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Every investor in Castle Brands Inc. (NYSEMKT:ROX) should be aware of the most powerful shareholder groups. Generally speaking, as a company grows, institutions will increase their ownership. Conversely, insiders often decrease their ownership over time. Warren Buffett said that he likes ‘a business with enduring competitive advantages that is run by able and owner-oriented people’. So it’s nice to see some insider ownership, because it may suggest that management is owner-oriented.
Castle Brands is a smaller company with a market capitalization of US$135m, so it may still be flying under the radar of many institutional investors. In the chart below below, we can see that institutional investors have bought into the company. We can zoom in on the different ownership groups, to learn more about ROX.
What Does The Institutional Ownership Tell Us About Castle Brands?
Institutional investors commonly compare their own returns to the returns of a commonly followed index. So they generally do consider buying larger companies that are included in the relevant benchmark index.
We can see that Castle Brands does have institutional investors; and they hold 12% of the stock. This suggests some credibility amongst professional investors. But we can’t rely on that fact alone, since institutions make bad investments sometimes, just like everyone does. If multiple institutions change their view on a stock at the same time, you could see the share price drop fast. It’s therefore worth looking at Castle Brands’s earnings history, below. Of course, the future is what really matters.
We note that hedge funds don’t have a meaningful investment in Castle Brands. While there is some analyst coverage, the company is probably not widely covered. So it could gain more attention, down the track.
Insider Ownership Of Castle Brands
The definition of an insider can differ slightly between different countries, but members of the board of directors always count. Management ultimately answers to the board. However, it is not uncommon for managers to be executive board members, especially if they are a founder or the CEO.
Most consider insider ownership a positive because it can indicate the board is well aligned with other shareholders. However, on some occasions too much power is concentrated within this group.
Shareholders would probably be interested to learn that insiders own shares in Castle Brands Inc.. In their own names, insiders own US$9.7m worth of stock in the US$135m company. It is good to see some investment by insiders, but I usually like to see higher insider holdings. It might be worth checking if those insiders have been buying.
General Public Ownership
The general public holds a 41% stake in ROX. This size of ownership, while considerable, may not be enough to change company policy if the decision is not in sync with other large shareholders.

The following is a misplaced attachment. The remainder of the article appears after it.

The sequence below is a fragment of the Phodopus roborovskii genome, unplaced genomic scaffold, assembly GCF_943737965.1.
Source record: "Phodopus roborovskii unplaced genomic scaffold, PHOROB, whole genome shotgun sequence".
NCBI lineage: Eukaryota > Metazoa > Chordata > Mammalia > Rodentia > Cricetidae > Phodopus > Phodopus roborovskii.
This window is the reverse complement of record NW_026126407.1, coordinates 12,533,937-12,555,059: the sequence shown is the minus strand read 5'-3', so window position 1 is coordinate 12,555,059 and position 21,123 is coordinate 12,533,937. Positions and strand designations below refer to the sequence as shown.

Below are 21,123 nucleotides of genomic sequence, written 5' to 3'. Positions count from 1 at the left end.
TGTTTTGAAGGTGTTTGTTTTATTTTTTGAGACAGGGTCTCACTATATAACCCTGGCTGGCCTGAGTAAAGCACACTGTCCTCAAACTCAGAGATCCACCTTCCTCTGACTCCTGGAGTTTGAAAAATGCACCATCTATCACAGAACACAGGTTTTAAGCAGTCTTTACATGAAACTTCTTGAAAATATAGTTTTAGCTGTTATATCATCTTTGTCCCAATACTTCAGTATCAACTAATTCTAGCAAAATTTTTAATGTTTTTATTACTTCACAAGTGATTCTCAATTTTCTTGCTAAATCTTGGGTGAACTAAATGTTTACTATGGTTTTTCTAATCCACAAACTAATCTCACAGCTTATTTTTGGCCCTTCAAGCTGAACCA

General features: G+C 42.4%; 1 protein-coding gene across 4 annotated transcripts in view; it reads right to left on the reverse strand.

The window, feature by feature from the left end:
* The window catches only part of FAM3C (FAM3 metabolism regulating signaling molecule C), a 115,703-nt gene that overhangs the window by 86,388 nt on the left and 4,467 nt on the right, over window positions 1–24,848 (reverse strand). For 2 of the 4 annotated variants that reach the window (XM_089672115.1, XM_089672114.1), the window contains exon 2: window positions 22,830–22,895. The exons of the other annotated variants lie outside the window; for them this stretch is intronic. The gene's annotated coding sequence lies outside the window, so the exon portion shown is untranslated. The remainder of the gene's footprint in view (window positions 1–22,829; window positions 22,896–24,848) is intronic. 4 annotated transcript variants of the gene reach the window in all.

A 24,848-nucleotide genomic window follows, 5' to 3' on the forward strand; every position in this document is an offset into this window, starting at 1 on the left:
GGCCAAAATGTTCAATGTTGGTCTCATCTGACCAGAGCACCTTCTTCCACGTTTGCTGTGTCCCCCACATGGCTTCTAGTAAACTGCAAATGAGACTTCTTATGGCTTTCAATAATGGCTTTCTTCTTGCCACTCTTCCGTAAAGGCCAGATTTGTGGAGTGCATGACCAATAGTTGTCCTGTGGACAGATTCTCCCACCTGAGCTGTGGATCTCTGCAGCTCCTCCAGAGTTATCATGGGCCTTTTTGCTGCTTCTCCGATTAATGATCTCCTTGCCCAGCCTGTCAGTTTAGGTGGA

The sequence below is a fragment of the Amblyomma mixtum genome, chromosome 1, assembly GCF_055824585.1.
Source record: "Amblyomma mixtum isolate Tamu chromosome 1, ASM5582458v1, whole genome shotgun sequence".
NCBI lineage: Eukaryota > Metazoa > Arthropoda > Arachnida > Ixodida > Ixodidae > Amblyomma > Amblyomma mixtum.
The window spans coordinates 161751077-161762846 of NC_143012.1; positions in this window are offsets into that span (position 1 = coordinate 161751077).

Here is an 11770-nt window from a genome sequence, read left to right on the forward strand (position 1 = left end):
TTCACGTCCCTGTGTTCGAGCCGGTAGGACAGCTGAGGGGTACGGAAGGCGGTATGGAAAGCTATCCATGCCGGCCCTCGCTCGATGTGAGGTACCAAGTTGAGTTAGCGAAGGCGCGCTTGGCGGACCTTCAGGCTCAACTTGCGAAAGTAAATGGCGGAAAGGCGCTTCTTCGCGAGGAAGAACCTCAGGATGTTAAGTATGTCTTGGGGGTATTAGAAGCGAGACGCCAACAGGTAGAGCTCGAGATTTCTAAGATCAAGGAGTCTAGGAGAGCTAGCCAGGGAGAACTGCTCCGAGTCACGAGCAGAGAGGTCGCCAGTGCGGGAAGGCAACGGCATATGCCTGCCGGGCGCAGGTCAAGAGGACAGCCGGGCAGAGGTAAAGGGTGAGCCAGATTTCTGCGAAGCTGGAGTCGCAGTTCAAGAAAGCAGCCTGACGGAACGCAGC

Private Equity Ownership
With an ownership of 5.5%, private equity firms are in a position to play a role in shaping corporate strategy with a focus on value creation. Sometimes we see private equity stick around for the long term, but generally speaking they have a shorter investment horizon and — as the name suggests — don’t invest in public companies much. After some time they may look to sell and redeploy capital elsewhere.
Private Company Ownership
It seems that Private Companies own 26%, of the ROX stock. It might be worth looking deeper into this. If related parties, such as insiders, have an interest in one of these private companies, that should be disclosed in the annual report. Private companies may also have a strategic interest in the company.
Public Company Ownership
Public companies currently own 7.6% of ROX stock. We can’t be certain, but this is quite possible this is a strategic stake. The businesses may be similar, or work together.
While it is well worth considering the different groups that own a company, there are other factors that are even more important.
I like to dive deeper into how a company has performed in the past. You can find historic revenue and earnings in this detailed graph.
But ultimately it is the future, not the past, that will determine how well the owners of this business will do. Therefore we think it advisable to take a look at this free report showing whether analysts are predicting a brighter future.
NB: Figures in this article are calculated using data from the last twelve months, which refer to the 12-month period ending on the last date of the month the financial statement is dated. This may not be consistent with full year annual report figures.
To help readers see past the short term volatility of the financial market, we aim to bring you a long-term focused research analysis purely driven by fundamental data. Note that our analysis does not factor in the latest price-sensitive company announcements.
The author is an independent contributor and at the time of publication had no position in the stocks mentioned. For errors that warrant correction please contact the editor at firstname.lastname@example.org.